So Hitler's plan from the get-go was false. And even if it worked, then he would still have lost to the Soviets.

By late 1944, Germany's options were to:

- Surrender to all of the Allies
- Surrender to the Western Allies and fight to the death with the USSR (and lose badly...)
- Fight to the last man
- Fight and then surrender when there is no other option - which is what they did in real life

Or another option was to secure a favourable peace with the Allies, and then they could focus on Japan. This would be stabbing Japan in the back, but it would keep Germany intact. The Allies said they wanted unconditional surrender, but then if Hitler made the peace deal sweet (possibly he would step down and be in secret confinement, or Germany paid reparations to the Allies) then maybe Stalin/FDR/Churchill would be receptive.
Don't think option 2 was on the table, Germans probably were going to take it.
 

sparky

Ad Honorem
Jan 2017
2,829
Sydney
#27
Chlodio is right , even the full success of "Watch on the Rhine" would have been an operational delay for the Western front
getting supplies from the stocks seized at Antwerp would have been a drop in the ocean.
the Hungarian offensive Spring awakening required the 6th panzer army to be relocated ( through Dresden )
so no chance to expand the West advantage , even chasing the Brits from the Nederland would have been hard going
all possible air supplies would have been to feed the Allied soldiers , more dutch and Flemish civilians would have starved to death
 
Jul 2016
7,353
USA
#28
The Allies were all too over confident. They thought the war would be over by Christmas and even their intel didn't recognise the German offensive would happen.
The "war would be over by Xmas" excitement was squashed in October, after the Army Group B Germans were able to reorganize following the rout in France and staunch Allied penetration of the German border. The Allies actually did get intelligence that a German offensive was being prepared. A few were very accurate, but bits and pieces came in that pointed that the Germans were prepping for a big offensive and that it looked like it was going to hit in the Ardennes. The problem was the intelligence was discounted, specifically by Bradley. He and his staff read it/heard it, and ignored it. Part of the problem was the belief that the Germans had committed their reserve and couldn't muster the strength for a large offensive force. Partly because there was nothing in the crypto intelligence gathering Ultra intercepts (which the Allies had become dangerously reliant on).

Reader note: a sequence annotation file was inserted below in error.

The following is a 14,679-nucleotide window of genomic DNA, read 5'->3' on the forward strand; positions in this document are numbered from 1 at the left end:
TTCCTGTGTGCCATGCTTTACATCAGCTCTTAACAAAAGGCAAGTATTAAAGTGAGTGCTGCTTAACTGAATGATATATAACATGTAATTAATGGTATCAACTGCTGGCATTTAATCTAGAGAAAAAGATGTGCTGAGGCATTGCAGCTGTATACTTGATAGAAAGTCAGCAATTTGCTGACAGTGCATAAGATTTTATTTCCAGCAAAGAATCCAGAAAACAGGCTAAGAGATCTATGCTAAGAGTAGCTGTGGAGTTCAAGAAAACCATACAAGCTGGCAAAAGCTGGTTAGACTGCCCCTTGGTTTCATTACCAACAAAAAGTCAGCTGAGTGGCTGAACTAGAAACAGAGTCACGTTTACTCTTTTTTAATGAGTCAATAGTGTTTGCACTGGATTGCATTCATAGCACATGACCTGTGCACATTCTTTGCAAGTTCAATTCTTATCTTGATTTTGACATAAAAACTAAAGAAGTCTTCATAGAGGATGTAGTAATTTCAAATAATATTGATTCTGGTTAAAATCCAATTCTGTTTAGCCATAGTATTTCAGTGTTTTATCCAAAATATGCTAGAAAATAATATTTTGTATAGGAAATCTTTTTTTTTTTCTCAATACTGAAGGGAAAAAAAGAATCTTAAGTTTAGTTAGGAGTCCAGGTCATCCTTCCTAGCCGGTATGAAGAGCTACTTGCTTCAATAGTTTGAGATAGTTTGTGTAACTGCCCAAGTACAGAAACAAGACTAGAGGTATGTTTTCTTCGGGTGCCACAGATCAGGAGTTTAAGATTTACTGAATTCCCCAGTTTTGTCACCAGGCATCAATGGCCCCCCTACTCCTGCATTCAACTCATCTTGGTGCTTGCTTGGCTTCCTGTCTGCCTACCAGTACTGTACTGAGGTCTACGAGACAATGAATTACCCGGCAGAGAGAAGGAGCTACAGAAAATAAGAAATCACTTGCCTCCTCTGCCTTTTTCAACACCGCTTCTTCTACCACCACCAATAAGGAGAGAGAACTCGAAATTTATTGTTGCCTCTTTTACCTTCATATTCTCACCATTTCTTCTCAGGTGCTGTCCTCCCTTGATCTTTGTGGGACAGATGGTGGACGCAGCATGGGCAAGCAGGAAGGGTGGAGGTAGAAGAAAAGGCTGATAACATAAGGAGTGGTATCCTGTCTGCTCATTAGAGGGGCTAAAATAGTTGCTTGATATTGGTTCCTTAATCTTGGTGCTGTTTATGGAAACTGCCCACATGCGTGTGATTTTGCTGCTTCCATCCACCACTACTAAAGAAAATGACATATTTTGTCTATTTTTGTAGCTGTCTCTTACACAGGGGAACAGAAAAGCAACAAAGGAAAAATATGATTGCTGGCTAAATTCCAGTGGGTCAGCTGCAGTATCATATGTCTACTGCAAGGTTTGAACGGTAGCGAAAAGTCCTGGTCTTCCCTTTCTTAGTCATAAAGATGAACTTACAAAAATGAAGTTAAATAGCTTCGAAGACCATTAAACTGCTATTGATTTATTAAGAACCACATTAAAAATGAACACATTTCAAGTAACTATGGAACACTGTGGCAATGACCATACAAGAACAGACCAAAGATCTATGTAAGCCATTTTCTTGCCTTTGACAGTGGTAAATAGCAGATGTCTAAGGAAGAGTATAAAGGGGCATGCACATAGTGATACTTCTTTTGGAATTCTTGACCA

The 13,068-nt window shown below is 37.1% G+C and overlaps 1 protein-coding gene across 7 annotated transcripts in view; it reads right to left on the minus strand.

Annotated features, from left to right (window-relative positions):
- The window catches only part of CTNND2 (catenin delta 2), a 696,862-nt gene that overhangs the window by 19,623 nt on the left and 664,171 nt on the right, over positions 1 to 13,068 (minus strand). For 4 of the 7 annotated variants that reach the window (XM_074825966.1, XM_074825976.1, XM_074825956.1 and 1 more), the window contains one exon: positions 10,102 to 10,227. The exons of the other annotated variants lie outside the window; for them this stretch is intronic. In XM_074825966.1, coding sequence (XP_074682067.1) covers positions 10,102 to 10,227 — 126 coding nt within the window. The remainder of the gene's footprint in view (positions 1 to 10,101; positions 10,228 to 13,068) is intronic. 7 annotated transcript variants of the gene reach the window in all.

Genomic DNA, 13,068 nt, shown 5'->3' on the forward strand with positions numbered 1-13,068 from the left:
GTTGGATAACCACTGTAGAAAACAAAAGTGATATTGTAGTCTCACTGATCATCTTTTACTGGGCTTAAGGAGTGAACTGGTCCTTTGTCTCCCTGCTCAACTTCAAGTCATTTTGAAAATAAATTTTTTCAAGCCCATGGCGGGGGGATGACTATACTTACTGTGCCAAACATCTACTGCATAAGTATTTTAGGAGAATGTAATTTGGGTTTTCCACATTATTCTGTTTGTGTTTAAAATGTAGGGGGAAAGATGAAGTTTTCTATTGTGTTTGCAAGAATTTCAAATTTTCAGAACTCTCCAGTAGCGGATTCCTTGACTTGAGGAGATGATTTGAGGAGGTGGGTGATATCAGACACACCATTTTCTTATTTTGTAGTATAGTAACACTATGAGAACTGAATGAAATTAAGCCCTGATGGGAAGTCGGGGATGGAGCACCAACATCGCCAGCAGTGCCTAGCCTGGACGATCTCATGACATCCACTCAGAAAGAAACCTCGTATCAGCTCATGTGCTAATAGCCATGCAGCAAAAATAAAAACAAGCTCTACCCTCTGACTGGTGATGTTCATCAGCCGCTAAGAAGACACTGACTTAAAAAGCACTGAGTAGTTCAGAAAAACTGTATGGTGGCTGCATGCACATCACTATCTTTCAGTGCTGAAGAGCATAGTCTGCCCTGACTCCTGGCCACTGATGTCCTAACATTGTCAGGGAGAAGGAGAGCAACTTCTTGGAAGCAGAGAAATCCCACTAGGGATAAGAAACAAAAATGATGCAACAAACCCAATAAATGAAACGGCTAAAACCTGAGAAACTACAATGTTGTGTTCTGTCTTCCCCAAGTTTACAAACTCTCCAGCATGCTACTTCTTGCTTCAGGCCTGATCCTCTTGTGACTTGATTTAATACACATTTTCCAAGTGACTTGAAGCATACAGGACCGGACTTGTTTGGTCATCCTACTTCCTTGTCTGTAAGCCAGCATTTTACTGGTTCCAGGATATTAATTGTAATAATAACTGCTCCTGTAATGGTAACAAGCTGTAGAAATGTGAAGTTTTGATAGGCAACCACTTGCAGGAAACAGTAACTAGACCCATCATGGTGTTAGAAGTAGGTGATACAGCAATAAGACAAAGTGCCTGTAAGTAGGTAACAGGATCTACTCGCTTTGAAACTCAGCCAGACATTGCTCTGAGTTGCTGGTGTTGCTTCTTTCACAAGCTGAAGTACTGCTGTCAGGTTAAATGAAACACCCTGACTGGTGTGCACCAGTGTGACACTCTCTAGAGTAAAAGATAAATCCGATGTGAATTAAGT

What is interesting is that Hitler barely communicated the offensive to anyone, Watch on the Rhine was highly compartmentalized. Not because he or anyone else at OKW thought the Allies had compromised German signals, but because after the July 20 Plot Hitler didn't trust his generals anymore. OB West, Army Group commanders and only a few of their key staffers (chiefs of staff and operations officers) were told about the operation, in person by Hitler and the OKW staff. Subordinate command and staff, even as high as field army commanders, were not told anymore then to prepare for offensive combat operations and to move their forces from A to B; most of them weren't actually briefed on the plan until a day or so before kick off. That was actually one of the problems as to why the operation failed, the Germans weren't prepared properly. When even army commanders, let alone corps, division, regimental, battalion, company, platoon sized units have no clue what is about to happen inside a couple days of H hour, no time to prep for an actual mission, things are probably not going to go smoothly.
 

sparky

Ad Honorem
Jan 2017
2,829
Sydney
#29
.
that the Allied got surprised is undeniable , there was the feeling that the German effort had been in the Huertgen forest ,
one of the US division which had been mauled there was relocated in the Ardennes , a quiet front ( !!??)
unfortunately they were smack bang into the path of the offensive ,
they shattered on contact even though a few could brace themselves in scratch units and provide some stubborn defense
this was enough to throw the tight schedule of the offensive and make it fail
there is something admirable at a looser which still hold out changing a tactical defeat in a strategic success
 
Oct 2018
53
Minneapolis, MN
#30
It wouldn't have changed the outcome. Even if they managed to win the battle, they had depleted their armor, air support, everything in getting there. The hope of the win (that the US/Britian would negotiate a peace treaty and leave them alone) was never happening whether they were victorious in that battle or not. Allied forces would have suffered a LOT more casualties, but I don't think would have negotiated at that point, just brought in more reserves that Germany didn't have for the next fight.